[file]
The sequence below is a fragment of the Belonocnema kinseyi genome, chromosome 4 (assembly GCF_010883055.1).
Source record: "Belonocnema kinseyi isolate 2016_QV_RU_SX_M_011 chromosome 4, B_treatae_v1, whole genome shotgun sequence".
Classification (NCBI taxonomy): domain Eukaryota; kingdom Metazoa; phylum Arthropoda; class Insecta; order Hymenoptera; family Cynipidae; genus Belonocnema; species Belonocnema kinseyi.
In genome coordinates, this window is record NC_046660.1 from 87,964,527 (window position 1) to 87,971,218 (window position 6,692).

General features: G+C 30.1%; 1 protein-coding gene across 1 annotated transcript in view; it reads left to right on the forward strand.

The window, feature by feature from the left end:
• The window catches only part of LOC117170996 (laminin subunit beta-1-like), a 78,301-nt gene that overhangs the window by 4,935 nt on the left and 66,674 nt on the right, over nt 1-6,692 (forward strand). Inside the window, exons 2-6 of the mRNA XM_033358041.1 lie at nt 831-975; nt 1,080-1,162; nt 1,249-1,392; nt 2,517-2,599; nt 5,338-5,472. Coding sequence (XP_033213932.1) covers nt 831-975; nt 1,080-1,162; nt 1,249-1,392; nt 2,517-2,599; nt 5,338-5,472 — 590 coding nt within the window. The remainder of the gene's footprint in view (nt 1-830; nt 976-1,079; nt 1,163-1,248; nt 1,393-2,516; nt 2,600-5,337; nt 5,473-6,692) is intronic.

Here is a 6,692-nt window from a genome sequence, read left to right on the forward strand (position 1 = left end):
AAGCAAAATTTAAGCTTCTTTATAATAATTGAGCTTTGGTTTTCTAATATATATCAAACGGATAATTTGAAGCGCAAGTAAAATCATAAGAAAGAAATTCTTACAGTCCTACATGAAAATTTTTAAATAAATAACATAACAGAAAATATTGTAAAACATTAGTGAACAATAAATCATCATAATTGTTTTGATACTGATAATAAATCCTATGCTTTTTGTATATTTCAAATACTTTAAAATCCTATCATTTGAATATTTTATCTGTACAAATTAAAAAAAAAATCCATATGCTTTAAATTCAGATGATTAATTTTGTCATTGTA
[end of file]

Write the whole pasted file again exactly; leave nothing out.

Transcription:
The sequence below is a fragment of the Belonocnema kinseyi genome, chromosome 4 (assembly GCF_010883055.1).
Source record: "Belonocnema kinseyi isolate 2016_QV_RU_SX_M_011 chromosome 4, B_treatae_v1, whole genome shotgun sequence".
Classification (NCBI taxonomy): domain Eukaryota; kingdom Metazoa; phylum Arthropoda; class Insecta; order Hymenoptera; family Cynipidae; genus Belonocnema; species Belonocnema kinseyi.
In genome coordinates, this window is record NC_046660.1 from 87,964,527 (window position 1) to 87,971,218 (window position 6,692).

General features: G+C 30.1%; 1 protein-coding gene across 1 annotated transcript in view; it reads left to right on the forward strand.

The window, feature by feature from the left end:
• The window catches only part of LOC117170996 (laminin subunit beta-1-like), a 78,301-nt gene that overhangs the window by 4,935 nt on the left and 66,674 nt on the right, over nt 1-6,692 (forward strand). Inside the window, exons 2-6 of the mRNA XM_033358041.1 lie at nt 831-975; nt 1,080-1,162; nt 1,249-1,392; nt 2,517-2,599; nt 5,338-5,472. Coding sequence (XP_033213932.1) covers nt 831-975; nt 1,080-1,162; nt 1,249-1,392; nt 2,517-2,599; nt 5,338-5,472 — 590 coding nt within the window. The remainder of the gene's footprint in view (nt 1-830; nt 976-1,079; nt 1,163-1,248; nt 1,393-2,516; nt 2,600-5,337; nt 5,473-6,692) is intronic.

Here is a 6,692-nt window from a genome sequence, read left to right on the forward strand (position 1 = left end):
AAGCAAAATTTAAGCTTCTTTATAATAATTGAGCTTTGGTTTTCTAATATATATCAAACGGATAATTTGAAGCGCAAGTAAAATCATAAGAAAGAAATTCTTACAGTCCTACATGAAAATTTTTAAATAAATAACATAACAGAAAATATTGTAAAACATTAGTGAACAATAAATCATCATAATTGTTTTGATACTGATAATAAATCCTATGCTTTTTGTATATTTCAAATACTTTAAAATCCTATCATTTGAATATTTTATCTGTACAAATTAAAAAAAAAATCCATATGCTTTAAATTCAGATGATTAATTTTGTCATTGTA